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Wednesday, April 17, 2024

Don’t Invest In Ridiculously-Rigged (And Thin) Markets

Here’s Karl Denninger’s must-read take on the gold market rigging story. –  Ilene 

Don’t Invest In Ridiculously-Rigged (And Thin) Markets

Janet Tavakoli has written an interesting piece over at Huffington Post related to the gold market and a potential cornering attempt:

First, let your greed overcome all regard for the stability of the global market, and overcome your aversion to illegal activities.


Pump up the gold story. Get your friends to tell retail investors to buy some gold every month. Get your buddies in the financial business to offer exchange traded gold funds (ETFs) that claim to buy physical gold. This will sound safe to retail investors, but in fact, the ETFs are very risky. This will serve your purpose when you are ready to start a panic. These particular ETFs will allow the "gold" to be commingled with the custodian’s gold, and the custodian can lease out the gold. Moreover, the "gold" custodian can give it to a sub custodian that the manager doesn’t know. The sub custodian can give it to yet another sub custodian unknown to the original custodian. The manager will never audit the gold, and the gold is not "allocated" to a particular investor. Since this is an "exchange traded" gold fund, investors will probably assume the gold is regulated by the Commodities Futures Trading Commission (CFTC), but it isn’t. By the time investors wake up to the probability that there is very little actual gold backing their investment, your plan will be ready to execute.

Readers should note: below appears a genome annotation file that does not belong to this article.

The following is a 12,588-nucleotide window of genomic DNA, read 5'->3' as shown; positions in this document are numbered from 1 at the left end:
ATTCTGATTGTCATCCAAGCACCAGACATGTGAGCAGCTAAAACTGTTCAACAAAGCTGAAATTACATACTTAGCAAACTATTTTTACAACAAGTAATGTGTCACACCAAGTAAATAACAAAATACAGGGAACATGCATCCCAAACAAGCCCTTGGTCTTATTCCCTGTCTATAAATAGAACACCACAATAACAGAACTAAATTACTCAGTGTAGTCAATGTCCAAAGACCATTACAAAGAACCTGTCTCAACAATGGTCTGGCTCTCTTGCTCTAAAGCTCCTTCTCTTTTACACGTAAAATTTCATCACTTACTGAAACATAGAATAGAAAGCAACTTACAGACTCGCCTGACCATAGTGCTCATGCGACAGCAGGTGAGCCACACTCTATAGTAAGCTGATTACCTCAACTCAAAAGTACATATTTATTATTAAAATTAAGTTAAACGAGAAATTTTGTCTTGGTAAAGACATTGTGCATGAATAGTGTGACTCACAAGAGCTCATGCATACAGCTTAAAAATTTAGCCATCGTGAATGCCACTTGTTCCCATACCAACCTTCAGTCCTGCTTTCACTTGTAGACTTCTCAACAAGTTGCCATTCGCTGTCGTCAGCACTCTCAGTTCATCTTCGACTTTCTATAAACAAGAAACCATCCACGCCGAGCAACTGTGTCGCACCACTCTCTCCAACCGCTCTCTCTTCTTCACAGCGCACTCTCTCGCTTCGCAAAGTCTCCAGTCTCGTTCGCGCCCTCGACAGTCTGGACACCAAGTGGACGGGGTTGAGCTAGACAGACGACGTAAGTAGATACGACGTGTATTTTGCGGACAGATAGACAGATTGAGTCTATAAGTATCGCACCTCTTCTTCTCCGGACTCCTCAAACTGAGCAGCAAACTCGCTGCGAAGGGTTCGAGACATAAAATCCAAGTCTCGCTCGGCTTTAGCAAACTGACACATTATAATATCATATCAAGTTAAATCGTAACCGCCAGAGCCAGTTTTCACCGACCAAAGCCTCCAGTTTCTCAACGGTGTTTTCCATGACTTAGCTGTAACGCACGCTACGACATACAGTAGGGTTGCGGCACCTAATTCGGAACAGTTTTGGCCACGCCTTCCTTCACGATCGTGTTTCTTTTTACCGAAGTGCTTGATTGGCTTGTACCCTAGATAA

That could be a problem, right?

Zerohedge has run a piece of alleged manipulation of the market (specifically, selling short an insane number of contracts – which would obligate you to deliver – when you have no possible way to do so.)  This, however, isn’t necessarily manipulation per-se, nor is the assertion that these are "financial" (that is, we trade ’em for money, not to actually buy or sell physical gold) assets false.  They in fact are; if I sell short a S&P 500 Futures Contract I can assure you that I do not deliver a basket of 500 stocks to the buyer if I’m right (or wrong!)